DIY Mid drive builds, the why and the how, part-2

The reasons why someone would want a non-hub build…in spite of the complexity, noisy drive components, and extra cost…was discussed in Part-1. Here, in Part-2…you have decided that you want a non-hub drive system, and you want to know what components others have used with some record of success.

The two systems I’ll describe here are…first: a VERY high powered “one-speed” system that drives the left side of the rear wheel (leaving the stock right-side pedal-drive system just as you found it), and…second: a BB-drive, which is limited to a power level of around 2,200W /3-HP, but it gives the motor the use of the bikes gears, and that would provide a wider range of performance. Namely; a higher top-speed for the street, and still having great low-speed hill climbing for off-road (or places like San Francisco!).

If you are handy with tools, and want to give a non-hub build a try, I’d like to list some parts and components that have been frequently used, and some of the reasons why they are often found as the parts that are selected.

One of the first things you’re going to notice about non-hub drives is that there are frequently several stages to reduce the motor RPMs from their efficient range of around 3,300-RPMs, down to the rear wheel speed of around 330-RPMs (as a useful rule of thumb, a 26-inch wheel at 26-MPH is about 333-RPMs). This means that the amount of reduction from the motor to the rear wheel will need to be around 10:1 in order to achieve the best efficiency.

If we wanted to use a single chain from the motor to the rear wheel for a 10:1 reduction, what would that look like? and why don’t more guys do that?

Not only are giant sprockets expensive and hard to get, they will rub on the insides of most frame chainstays.

Not only are giant sprockets expensive and hard to get, they will rub on the inside of most frame chainstays.

It’s possible to make a motor sprocket that has a tooth-count as low as 6 teeth, but anything under 11 teeth will be very loud when running at 3,300-RPMs+. And at a 10:1 reduction, if the motor-sprocket is 11T, then the rear wheel sprocket would have to be at least 110T. This is the first problem, because it’s not difficult to find bicycle 3/32″ wide chain sprockets that are 60T, but anything more than that would have to be custom-made.

Even if you went to the expense of a ordering a custom 110T sprocket, that is still not ideal. Although an 11T motor-sprocket is much quieter than 10T (the 11T rule?), when using an 11T, the small number of teeth puts more stress on each tooth compared to a larger motor-sprocket. A 15T sprocket (roughly 7 teeth fully engaged with the chain instead of only 5 on an 11T sprocket), would need a 150T wheel sprocket for a 10:1 reduction. A 150T would be 24-inches in diameter!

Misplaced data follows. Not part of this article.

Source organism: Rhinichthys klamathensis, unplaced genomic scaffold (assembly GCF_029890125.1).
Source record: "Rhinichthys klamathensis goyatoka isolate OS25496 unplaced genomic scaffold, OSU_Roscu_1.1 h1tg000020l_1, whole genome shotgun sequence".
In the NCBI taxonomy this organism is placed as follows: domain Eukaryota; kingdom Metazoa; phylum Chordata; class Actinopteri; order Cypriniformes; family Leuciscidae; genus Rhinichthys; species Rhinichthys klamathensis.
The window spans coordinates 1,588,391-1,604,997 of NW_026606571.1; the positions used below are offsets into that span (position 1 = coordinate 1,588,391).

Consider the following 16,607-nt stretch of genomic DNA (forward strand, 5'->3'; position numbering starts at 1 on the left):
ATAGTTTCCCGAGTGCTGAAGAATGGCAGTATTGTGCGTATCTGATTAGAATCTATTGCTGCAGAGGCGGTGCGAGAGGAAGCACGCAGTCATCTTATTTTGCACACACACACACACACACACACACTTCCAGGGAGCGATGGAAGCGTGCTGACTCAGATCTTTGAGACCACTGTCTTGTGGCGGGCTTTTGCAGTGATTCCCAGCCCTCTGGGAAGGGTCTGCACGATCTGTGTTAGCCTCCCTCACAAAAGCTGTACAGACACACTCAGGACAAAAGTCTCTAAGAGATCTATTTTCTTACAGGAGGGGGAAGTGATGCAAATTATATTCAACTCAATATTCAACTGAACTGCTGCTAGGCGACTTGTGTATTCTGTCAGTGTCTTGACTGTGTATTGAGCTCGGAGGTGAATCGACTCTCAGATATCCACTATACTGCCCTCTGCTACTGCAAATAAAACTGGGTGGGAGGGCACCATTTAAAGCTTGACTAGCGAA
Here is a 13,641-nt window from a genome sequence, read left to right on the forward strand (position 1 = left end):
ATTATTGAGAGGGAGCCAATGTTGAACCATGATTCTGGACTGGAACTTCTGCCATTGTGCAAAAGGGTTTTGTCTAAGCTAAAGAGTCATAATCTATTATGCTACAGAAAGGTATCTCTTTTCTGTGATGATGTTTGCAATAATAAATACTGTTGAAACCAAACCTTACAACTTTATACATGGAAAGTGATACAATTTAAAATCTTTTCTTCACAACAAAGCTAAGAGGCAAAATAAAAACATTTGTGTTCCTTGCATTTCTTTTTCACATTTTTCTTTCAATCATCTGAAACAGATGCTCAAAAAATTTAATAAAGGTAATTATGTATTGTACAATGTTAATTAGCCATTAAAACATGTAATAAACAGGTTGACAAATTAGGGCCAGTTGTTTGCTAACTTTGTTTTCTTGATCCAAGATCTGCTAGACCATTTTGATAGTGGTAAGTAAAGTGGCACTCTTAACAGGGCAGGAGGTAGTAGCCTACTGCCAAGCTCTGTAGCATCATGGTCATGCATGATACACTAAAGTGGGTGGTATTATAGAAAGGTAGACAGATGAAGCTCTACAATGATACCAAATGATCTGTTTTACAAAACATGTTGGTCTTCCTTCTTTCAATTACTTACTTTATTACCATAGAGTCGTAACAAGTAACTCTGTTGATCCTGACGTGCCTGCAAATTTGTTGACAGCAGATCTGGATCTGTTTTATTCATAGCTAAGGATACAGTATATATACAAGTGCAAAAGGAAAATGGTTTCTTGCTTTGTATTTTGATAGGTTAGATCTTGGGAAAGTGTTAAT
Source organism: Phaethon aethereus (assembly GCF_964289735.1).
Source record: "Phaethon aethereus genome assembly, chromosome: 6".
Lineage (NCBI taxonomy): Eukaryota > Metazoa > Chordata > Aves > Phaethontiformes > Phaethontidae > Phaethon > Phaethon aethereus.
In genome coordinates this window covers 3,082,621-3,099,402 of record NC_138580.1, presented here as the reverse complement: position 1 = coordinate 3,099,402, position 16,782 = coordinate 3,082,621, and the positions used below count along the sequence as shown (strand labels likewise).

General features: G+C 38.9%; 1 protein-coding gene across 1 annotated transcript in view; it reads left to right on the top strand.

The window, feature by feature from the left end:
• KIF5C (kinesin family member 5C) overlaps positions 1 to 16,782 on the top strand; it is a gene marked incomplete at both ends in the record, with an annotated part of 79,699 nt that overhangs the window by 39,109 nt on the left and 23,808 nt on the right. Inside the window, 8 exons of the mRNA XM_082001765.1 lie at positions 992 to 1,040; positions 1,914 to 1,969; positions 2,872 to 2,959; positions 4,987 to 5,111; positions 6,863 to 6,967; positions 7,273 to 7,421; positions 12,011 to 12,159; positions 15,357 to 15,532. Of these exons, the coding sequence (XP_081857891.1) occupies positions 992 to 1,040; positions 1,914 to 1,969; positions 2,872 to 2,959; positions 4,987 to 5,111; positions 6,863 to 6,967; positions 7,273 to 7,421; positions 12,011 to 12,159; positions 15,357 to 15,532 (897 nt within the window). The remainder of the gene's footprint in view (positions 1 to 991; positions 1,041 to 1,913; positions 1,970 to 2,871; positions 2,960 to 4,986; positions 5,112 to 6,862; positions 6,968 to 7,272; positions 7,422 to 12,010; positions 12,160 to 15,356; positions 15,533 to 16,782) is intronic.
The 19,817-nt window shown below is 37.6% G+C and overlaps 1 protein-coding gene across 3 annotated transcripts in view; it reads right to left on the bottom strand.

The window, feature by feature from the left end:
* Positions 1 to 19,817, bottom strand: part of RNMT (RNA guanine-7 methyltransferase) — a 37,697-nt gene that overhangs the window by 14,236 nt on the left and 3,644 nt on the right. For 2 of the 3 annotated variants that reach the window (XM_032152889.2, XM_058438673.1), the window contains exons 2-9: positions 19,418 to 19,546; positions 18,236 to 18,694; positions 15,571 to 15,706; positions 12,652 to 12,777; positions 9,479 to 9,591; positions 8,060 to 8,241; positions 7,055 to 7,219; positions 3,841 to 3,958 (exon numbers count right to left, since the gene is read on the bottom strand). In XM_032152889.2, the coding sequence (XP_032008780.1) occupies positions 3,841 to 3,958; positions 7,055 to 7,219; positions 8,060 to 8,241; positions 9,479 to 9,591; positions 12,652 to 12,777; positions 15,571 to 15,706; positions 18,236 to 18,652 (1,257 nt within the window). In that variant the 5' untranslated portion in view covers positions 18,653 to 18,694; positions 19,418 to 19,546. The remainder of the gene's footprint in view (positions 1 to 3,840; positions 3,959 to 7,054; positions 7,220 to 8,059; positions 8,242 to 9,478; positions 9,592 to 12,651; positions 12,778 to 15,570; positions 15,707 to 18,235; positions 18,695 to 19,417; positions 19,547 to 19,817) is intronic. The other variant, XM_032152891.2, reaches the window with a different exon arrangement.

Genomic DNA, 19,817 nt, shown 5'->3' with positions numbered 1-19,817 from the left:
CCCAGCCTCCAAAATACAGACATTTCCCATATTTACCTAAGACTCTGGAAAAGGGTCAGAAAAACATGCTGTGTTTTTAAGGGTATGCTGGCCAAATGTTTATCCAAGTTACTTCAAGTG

The engineering gets a little easier if we go to the trouble and complexity of splitting the reduction into two stages by putting a jackshaft in-between the motor and the wheel. The first stage (primary) reduction will connect the motor to the jackshaft. And the secondary stage will connect the jackshaft to the wheel. The primary will be spinning much faster than the secondary, but it will also feel less torque, because the power that’s passing through it is spread across more RPMs. The secondary will feel more torque, but spin slower.

These characteristics will determine the appropriate parts to use in each stage. In the example below, a motor that is efficient at 3,300-RPM is driving a chainring attached to the left-side of the rear wheel (through a jackshaft), using an adapter that attaches chainrings to the 6-hole brake disc flange.

From E-bike hot-rodder "Thud", an 80mm motor with the jackshaft and tube-clamp all in one piece. The belted primary reduction is on the right side.

From E-bike hot-rodder “Thud”, an 80mm motor with the jackshaft and tube-clamp all in one piece. The belted primary reduction is on the right side.

The Primary Reduction

I have seen both belts and chains used for the primary, and each choice has their benefits and drawbacks. Belts don’t need to be lubricated and they also run quieter, chains are somewhat less expensive, narrower, and it’s easier to make (or order) a custom sprocket (compared to custom-order pulleys).

HTD-5mm pitch is reasonably available from industrial suppliers, and the small teeth allow a small diameter motor-pulley to help achieve the most primary reduction. I have also seen the Gates Powergrip-GT2 5mm-pitch used. The one you should try might be driven more by which one provides a pulley with a width and tooth-count that achieves your design goals.

A primary belted reduction that provides even as little as 2:1 is a big improvement (of course 3:1 is better). The secondary chain reduction has its drive-sprocket speed cut in half, so chain noise is much less of  an issue. If you are applying a lot of power to the primary belt, it may start skipping over the teeth, which will kill the belt fairly fast.  The way to stop the belt-skipping is to either use a larger diameter motor-pulley to engage more teeth, or to widen the belt.